What better place than a church to experience the transformation that music brings?
There’s a soothing, meditative quality in the sincerity of Hiroya Tsukamoto’s playing. It’s a quality that fits perfectly with the surroundings in which he’ll be performing. Through the gentle communion with his guitar — sometimes it looks as if he isn’t even touching it at all — he imparts a sense of warmth and openness in his songs.
Tsukamoto’s interpretations of Japanese folk songs, as well as his own original compositions, lend themselves exceptionally well to the outstanding acoustics inside a church. When asked recently if he’s a religious person, he replied, “I’m a Buddhist, because I’m from Japan — but I’m a casual guy [about it].”Considering everything going on in the world today, how does he himself stay peaceful and tranquil? “That comes from my personality,” he explains, adding, “I grew up in a small town in Japan, surrounded by mountains, so I think that’s also part of it.”
Is peace something you can carry within you wherever you go?
At this, he is contemplative. “Yes, I think so. Also, I live in New York City, and when I play music, I recall those moments as a child. I think that brings something to the audience, and hopefully they feel the same.” Playing in the big city also brought Tsukamoto to his most recent breakthrough: the courage to start a career as a solo artist. “I started playing as a solo performer about five years ago. That was a really big change for me. I was part of a big group called Interoceanico, which consisted of eight musicians from different countries. That was very hard — but at the same time, it was great to explore, to break through the walls.”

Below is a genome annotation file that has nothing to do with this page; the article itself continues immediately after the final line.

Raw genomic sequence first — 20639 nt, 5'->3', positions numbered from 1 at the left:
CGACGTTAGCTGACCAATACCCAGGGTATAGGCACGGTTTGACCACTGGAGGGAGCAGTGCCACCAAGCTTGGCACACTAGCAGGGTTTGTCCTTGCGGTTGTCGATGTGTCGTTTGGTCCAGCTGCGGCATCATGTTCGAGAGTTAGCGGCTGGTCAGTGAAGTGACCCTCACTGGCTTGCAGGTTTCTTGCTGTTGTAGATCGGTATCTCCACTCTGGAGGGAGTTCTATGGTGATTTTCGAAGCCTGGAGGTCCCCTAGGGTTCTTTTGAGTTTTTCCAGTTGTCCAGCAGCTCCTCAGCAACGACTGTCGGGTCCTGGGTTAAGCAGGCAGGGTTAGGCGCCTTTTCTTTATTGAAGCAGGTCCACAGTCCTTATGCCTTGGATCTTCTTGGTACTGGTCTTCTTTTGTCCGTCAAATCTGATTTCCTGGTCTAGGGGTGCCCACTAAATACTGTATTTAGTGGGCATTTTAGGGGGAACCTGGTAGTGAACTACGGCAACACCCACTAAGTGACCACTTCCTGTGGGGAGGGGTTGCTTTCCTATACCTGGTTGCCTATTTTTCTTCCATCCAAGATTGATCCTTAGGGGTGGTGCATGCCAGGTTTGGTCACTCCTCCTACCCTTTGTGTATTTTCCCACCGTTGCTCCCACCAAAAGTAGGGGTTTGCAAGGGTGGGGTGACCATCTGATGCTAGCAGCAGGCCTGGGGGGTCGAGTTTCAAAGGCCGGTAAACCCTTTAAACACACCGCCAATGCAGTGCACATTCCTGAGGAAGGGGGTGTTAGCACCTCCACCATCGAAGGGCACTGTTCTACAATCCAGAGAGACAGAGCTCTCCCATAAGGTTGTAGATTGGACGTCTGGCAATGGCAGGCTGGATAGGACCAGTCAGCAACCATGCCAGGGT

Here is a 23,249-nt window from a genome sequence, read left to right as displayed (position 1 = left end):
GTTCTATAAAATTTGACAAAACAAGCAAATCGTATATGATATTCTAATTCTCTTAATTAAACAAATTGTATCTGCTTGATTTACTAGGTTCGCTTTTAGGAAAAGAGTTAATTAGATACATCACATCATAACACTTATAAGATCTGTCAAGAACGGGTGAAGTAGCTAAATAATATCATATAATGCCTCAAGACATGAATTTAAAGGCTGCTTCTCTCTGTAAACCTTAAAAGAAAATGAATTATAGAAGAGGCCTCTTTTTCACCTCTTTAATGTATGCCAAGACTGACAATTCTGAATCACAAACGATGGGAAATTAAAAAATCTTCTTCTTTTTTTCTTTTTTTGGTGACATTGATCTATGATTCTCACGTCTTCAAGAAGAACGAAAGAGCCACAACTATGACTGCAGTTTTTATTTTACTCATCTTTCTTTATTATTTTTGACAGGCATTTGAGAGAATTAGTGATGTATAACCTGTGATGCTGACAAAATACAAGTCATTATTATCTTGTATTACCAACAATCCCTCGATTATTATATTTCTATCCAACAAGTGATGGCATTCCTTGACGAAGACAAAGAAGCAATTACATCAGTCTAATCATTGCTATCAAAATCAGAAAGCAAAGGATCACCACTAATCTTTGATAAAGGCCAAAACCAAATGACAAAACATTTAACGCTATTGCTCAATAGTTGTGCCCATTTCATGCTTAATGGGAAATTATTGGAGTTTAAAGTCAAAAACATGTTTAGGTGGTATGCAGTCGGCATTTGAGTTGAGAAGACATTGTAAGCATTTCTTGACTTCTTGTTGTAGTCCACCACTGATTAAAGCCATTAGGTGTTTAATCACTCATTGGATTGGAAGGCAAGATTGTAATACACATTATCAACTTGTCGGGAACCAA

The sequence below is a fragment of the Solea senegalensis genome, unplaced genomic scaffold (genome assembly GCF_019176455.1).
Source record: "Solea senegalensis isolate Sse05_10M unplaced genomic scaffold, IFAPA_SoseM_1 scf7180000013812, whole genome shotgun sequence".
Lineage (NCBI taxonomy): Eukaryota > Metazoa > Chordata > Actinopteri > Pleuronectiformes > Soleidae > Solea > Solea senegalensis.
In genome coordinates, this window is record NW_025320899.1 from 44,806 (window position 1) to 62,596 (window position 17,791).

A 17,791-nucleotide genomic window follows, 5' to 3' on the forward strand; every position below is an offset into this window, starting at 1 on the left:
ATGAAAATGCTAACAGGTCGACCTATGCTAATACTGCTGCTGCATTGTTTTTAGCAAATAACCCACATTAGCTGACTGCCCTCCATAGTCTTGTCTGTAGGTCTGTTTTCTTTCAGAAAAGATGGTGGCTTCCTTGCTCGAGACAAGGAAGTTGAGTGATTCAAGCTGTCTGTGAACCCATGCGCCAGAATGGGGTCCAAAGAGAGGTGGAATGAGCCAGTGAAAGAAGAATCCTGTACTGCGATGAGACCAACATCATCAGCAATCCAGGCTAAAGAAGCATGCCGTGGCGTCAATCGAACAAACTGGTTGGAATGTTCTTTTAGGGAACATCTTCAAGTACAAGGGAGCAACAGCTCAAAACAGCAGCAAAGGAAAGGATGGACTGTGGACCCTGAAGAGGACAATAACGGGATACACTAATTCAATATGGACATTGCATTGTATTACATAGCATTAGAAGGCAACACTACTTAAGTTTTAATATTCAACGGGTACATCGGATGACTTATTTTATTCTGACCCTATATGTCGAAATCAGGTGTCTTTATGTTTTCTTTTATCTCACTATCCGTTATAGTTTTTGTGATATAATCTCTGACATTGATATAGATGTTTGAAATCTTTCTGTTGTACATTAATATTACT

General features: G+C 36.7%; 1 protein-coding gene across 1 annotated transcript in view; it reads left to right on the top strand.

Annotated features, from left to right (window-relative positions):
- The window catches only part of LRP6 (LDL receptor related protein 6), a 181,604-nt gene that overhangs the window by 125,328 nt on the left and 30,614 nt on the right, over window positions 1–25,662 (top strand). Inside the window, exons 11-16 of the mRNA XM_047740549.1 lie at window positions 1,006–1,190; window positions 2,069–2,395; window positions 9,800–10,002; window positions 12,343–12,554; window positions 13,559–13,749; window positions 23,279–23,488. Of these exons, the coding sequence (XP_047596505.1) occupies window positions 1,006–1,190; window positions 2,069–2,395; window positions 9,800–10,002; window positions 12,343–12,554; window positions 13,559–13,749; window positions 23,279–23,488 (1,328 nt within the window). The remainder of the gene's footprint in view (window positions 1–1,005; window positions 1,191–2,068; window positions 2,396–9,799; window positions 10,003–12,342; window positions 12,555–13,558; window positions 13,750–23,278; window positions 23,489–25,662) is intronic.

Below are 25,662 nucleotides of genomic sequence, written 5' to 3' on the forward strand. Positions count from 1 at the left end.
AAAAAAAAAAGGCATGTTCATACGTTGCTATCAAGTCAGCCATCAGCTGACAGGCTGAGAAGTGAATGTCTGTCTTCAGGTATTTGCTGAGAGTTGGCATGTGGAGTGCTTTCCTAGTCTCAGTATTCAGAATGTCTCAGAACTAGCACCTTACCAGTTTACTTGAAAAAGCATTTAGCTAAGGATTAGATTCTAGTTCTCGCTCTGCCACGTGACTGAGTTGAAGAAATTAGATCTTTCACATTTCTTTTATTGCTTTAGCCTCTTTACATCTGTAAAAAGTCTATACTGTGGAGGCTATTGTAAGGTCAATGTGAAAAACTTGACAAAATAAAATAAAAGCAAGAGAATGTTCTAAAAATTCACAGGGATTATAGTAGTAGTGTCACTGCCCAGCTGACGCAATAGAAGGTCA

Thinking of the mountaintops of his youth, has there been a high point so far in his solo career? “I can be very natural, so this way, I can do whatever I want,” he says, explaining his process.“I think I can be very honest in my performance. Also, it’s economical [laughs] because traveling with a group is sort of impossible, moneywise, nowadays.”
Did he know he wanted to make music for the rest of his life? Was there a moment in which it all made sense? “Yes!” he enthuses, savoring the memory.“When I was a teenager, guitar kind of saved me because, when I was in middle school, it was kind of a rough time for me, and I didn’t have many friends. I was doing soccer, and I kind of gave up on that; and after that, I discovered guitar, and I really liked it.”
His interest really took off after one auspicious journey.“One summer, I went to Mexico with my dad and my brother, and I stayed with a family that had two boys who were almost the same age as me and my brother. They were playing guitar so well! That was a very big moment for me.”
Tsukamoto’s excited at the prospect of performing at the Universalist Unitarian Church of Santa Paula. It gives him a chance to reach an audience in an entirely different way.
“Lots of the songs are songs that I wrote in different places, with stories behind the music,” he says. “Most of the songs are my original music, and there are a couple of Japanese folk songs. I tell stories about Japan and different places in the U.S. and people that I’ve met — so that people can connect more with what I’m doing.”
Speaking of connection, what feelings does he share through the playing? “Depending on the songs, because each song has a different background, sometimes when I play a song that I wrote in Japan, I think about the moment I wrote the song. I try to make them very personal; I try to tell a very personal story and I think that’s a strong message to the audience. That’s what I’m trying to do.”
The Santa Paula Concert Series presents guitarist Hiroya Tsukamoto on Saturday, Oct. 28, at 7 p.m. at the Universalist Unitarian Church, 740 E. Main St., Santa Paula. For tickets and more information, call 525-4647 or visit www.uucsp.org.